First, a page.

Students learn about Kasturba Gandhi at ‘Accidental Activist’ film event


Cesar Maya/The Collegian

“Kasturba Gandhi: Accidental Activist” directed by Cynthia Lukas, follows Mahatma Gandhi’s wife and her influence on pivotal moments in their lives. The film screening was held in the Peters Educational Center on March 16.

By Cesar Maya, Reporter

In honor of Women’s History Month, a special screening was held to share a documented journey of a woman whom Mahatma Gandhi considered to be his “guru” and “teacher of nonviolence” — his wife and partner Kasturba Gandhi.

The documentary film “Kasturba Gandhi: Accidental Activist” was shown March 16 in the Peters Educational Center to Fresno State students, faculty, staff and members of the public.

Cynthia Lukas, director and producer of the film, said she knew of Kasturba’s work, but she didn’t realize how instrumental she was in the making of the Mahatma, a South Asian term used to refer to someone with great reverence.

“She was motivational in helping him become who he became, and I found that very fascinating, just their whole relationship, seeing where he began and she ended,” Lukas stated. “They were so enmeshed in [each] other, teaching the other, learning from the other; but her part in their marriage had never been told before, and I thought it was important for the world to know that she was so instrumental.”

Lukas further said how many insights she found within Kasturba’s life while researching for the documentary. One such example were the conditions in which the Gandhi family lived.

Facing exacerbating situations, both physical and emotional, stemming from family troubles to harsh areas of living, consisting of elements and animal disturbances.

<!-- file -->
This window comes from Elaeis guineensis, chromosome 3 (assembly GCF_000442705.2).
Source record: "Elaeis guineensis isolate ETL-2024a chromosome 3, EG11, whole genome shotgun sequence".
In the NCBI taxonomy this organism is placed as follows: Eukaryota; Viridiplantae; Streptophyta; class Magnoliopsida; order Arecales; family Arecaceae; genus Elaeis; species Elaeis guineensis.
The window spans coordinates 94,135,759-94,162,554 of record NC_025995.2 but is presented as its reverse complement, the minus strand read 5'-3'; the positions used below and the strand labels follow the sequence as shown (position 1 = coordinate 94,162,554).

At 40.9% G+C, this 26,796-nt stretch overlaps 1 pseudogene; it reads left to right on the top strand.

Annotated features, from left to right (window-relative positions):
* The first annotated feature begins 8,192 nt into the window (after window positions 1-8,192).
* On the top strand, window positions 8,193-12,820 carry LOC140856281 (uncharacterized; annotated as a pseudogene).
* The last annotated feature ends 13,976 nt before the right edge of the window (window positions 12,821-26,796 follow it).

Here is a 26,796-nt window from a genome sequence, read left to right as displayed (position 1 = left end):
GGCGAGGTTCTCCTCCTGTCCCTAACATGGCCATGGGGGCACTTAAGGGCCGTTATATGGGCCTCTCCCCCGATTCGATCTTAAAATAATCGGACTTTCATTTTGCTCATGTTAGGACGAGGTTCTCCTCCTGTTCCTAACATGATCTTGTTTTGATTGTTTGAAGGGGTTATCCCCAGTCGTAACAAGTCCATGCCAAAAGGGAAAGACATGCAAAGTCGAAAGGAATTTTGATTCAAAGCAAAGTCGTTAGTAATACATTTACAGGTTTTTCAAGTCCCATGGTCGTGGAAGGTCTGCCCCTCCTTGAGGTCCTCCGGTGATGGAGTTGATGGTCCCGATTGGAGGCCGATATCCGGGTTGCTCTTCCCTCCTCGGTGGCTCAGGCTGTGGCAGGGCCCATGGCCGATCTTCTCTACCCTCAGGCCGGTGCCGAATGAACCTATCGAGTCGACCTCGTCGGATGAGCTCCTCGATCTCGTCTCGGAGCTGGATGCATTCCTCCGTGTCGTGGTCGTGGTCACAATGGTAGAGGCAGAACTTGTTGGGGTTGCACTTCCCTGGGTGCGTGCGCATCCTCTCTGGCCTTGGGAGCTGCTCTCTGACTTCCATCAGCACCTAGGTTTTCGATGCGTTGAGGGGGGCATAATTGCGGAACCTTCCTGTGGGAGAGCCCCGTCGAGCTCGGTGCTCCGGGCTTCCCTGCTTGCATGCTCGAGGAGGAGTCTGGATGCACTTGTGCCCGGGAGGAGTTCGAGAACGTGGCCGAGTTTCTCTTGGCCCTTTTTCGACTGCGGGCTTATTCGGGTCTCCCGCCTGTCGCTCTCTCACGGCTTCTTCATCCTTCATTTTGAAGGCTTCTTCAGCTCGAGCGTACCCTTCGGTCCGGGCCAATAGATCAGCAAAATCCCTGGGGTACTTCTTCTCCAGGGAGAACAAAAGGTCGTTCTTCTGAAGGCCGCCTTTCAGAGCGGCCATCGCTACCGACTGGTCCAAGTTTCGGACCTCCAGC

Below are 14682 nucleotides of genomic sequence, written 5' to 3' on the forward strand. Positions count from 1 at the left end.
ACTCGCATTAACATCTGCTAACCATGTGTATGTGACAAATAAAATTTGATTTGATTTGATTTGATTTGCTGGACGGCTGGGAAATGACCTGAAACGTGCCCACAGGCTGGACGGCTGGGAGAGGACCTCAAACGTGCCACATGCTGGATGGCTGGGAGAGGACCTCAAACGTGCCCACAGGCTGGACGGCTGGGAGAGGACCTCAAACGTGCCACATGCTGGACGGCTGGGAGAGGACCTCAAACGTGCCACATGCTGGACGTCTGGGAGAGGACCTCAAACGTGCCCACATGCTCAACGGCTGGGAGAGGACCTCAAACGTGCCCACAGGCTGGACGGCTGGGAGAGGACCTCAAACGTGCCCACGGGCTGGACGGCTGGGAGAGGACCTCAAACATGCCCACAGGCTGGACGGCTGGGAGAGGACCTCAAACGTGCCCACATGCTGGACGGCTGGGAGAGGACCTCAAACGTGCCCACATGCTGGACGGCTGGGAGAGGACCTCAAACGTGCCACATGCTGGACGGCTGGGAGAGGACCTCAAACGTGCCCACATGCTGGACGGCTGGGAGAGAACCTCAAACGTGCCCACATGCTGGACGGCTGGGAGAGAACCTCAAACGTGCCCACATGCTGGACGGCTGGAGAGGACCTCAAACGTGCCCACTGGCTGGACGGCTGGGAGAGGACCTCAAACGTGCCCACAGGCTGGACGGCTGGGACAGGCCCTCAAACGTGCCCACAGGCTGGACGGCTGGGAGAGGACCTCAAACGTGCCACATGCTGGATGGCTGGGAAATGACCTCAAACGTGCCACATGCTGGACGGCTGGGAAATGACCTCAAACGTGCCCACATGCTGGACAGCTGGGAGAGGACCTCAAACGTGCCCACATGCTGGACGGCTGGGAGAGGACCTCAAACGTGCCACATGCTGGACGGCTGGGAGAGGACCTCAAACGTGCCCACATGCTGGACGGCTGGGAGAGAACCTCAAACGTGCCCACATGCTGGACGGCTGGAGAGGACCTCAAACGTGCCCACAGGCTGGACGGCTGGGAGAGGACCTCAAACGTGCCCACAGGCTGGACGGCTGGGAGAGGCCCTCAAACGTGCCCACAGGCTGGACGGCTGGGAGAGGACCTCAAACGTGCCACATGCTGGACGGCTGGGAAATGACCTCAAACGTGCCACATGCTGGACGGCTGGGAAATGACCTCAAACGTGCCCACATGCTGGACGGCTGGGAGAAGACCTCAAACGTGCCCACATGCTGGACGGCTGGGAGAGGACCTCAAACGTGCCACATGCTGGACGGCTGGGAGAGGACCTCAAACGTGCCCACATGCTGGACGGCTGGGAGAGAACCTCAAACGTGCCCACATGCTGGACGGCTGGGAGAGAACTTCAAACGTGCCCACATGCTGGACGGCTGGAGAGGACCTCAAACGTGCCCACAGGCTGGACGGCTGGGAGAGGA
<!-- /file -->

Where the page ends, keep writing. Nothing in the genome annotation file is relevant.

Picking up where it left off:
“It only shows more of the truth than has been revealed in the past and I think it’s important for women and girls, in particular, to have a role model such as she is,” Lukas said.

Veena Howard, director of The M.K. Gandhi Center: Inner Peace and Sarvodaya and professor of philosophy at Fresno State, contributed to the film as well. A Q&A session took place after the screening of the documentary. Howard questioned how history seems to have forgotten about Kasturba’s work.

Though the film celebrates and honors the work done by Kasturba, Lukas didn’t wish to diminish the work of Mahatma himself within the film. She said that the documentary’s purpose is to show a fuller picture of both their lives, demonstrating the role of women’s involvement in nonviolent movements and the impact they have had on history as a whole.

Kathy Moua, an interim coordinator at the Cross Cultural and Gender Center for the Asian Pacific Islander and American Indian Programs and Services, said it has been a long process of collaboration between her, Howard and Lukas to plan the screening of the documentary.

“It’s so important to be able to touch every single level, to share the stories that need to be shared,” Moua said. “I think Fresno State is a very special place that showcases very special stories and so I hope that students and staff, and of course everyone can come out to these events that the CCGC does, that Dr. Veena Howard does, that the university does, because we put so much heart into it and it’s for our community.”

During the event’s post-discussion, Lukas said that she has thus far worked on two films that focused on Mahatma, and this is her first film focusing on Kasturba.

“I was focused on her teaching him about nonviolence and her being one of the first women activists of that early time,” Lukas says. “But in the second one I really want to focus on the activism she had done in her time.”

To further celebrate Women’s History Month, the CCGC and the Latina/o Faculty and Staff Association will present the Women in Higher Education webinar virtually via zoom on Thursday, March 23, from 12:30-1:30 p.m.

The CCGC will also host “A Splash of Color” on Wednesday, March 29, from noon to 2 p.m. at the Thomas Building in Room 110.